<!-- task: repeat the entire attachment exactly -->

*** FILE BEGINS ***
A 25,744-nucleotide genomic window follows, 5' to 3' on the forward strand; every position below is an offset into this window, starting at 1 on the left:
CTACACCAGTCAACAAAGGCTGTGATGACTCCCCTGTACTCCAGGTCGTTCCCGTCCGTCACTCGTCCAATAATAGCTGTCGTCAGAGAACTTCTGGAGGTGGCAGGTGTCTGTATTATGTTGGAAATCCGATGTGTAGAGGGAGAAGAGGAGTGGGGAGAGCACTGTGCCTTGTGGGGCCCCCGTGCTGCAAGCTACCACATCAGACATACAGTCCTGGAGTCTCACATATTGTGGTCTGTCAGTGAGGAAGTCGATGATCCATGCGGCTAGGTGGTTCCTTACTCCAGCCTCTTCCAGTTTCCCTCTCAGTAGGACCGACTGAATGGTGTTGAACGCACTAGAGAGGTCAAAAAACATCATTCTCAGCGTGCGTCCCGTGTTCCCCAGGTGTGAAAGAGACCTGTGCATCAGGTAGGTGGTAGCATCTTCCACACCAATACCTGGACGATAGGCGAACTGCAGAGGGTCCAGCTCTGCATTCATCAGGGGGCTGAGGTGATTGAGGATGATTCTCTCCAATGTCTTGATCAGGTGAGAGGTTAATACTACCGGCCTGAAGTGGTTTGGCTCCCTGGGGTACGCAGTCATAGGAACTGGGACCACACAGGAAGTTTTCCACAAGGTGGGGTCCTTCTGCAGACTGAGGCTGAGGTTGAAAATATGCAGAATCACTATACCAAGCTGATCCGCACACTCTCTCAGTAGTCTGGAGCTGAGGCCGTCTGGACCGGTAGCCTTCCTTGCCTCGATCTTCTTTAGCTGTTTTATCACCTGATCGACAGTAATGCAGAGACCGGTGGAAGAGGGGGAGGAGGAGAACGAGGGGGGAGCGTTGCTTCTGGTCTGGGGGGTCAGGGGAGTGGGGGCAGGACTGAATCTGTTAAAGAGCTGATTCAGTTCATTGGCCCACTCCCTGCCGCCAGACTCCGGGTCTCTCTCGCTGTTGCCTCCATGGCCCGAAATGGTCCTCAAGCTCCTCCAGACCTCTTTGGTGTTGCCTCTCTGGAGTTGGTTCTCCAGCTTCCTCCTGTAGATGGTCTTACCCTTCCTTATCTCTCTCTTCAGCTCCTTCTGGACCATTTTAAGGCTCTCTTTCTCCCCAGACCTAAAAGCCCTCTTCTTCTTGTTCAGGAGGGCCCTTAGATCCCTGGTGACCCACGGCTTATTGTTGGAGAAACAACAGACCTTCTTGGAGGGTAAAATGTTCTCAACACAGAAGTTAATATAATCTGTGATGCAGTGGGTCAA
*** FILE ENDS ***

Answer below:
A 25,744-nucleotide genomic window follows, 5' to 3' on the forward strand; every position below is an offset into this window, starting at 1 on the left:
CTACACCAGTCAACAAAGGCTGTGATGACTCCCCTGTACTCCAGGTCGTTCCCGTCCGTCACTCGTCCAATAATAGCTGTCGTCAGAGAACTTCTGGAGGTGGCAGGTGTCTGTATTATGTTGGAAATCCGATGTGTAGAGGGAGAAGAGGAGTGGGGAGAGCACTGTGCCTTGTGGGGCCCCCGTGCTGCAAGCTACCACATCAGACATACAGTCCTGGAGTCTCACATATTGTGGTCTGTCAGTGAGGAAGTCGATGATCCATGCGGCTAGGTGGTTCCTTACTCCAGCCTCTTCCAGTTTCCCTCTCAGTAGGACCGACTGAATGGTGTTGAACGCACTAGAGAGGTCAAAAAACATCATTCTCAGCGTGCGTCCCGTGTTCCCCAGGTGTGAAAGAGACCTGTGCATCAGGTAGGTGGTAGCATCTTCCACACCAATACCTGGACGATAGGCGAACTGCAGAGGGTCCAGCTCTGCATTCATCAGGGGGCTGAGGTGATTGAGGATGATTCTCTCCAATGTCTTGATCAGGTGAGAGGTTAATACTACCGGCCTGAAGTGGTTTGGCTCCCTGGGGTACGCAGTCATAGGAACTGGGACCACACAGGAAGTTTTCCACAAGGTGGGGTCCTTCTGCAGACTGAGGCTGAGGTTGAAAATATGCAGAATCACTATACCAAGCTGATCCGCACACTCTCTCAGTAGTCTGGAGCTGAGGCCGTCTGGACCGGTAGCCTTCCTTGCCTCGATCTTCTTTAGCTGTTTTATCACCTGATCGACAGTAATGCAGAGACCGGTGGAAGAGGGGGAGGAGGAGAACGAGGGGGGAGCGTTGCTTCTGGTCTGGGGGGTCAGGGGAGTGGGGGCAGGACTGAATCTGTTAAAGAGCTGATTCAGTTCATTGGCCCACTCCCTGCCGCCAGACTCCGGGTCTCTCTCGCTGTTGCCTCCATGGCCCGAAATGGTCCTCAAGCTCCTCCAGACCTCTTTGGTGTTGCCTCTCTGGAGTTGGTTCTCCAGCTTCCTCCTGTAGATGGTCTTACCCTTCCTTATCTCTCTCTTCAGCTCCTTCTGGACCATTTTAAGGCTCTCTTTCTCCCCAGACCTAAAAGCCCTCTTCTTCTTGTTCAGGAGGGCCCTTAGATCCCTGGTGACCCACGGCTTATTGTTGGAGAAACAACAGACCTTCTTGGAGGGTAAAATGTTCTCAACACAGAAGTTAATATAATCTGTGATGCAGTGGGTCAA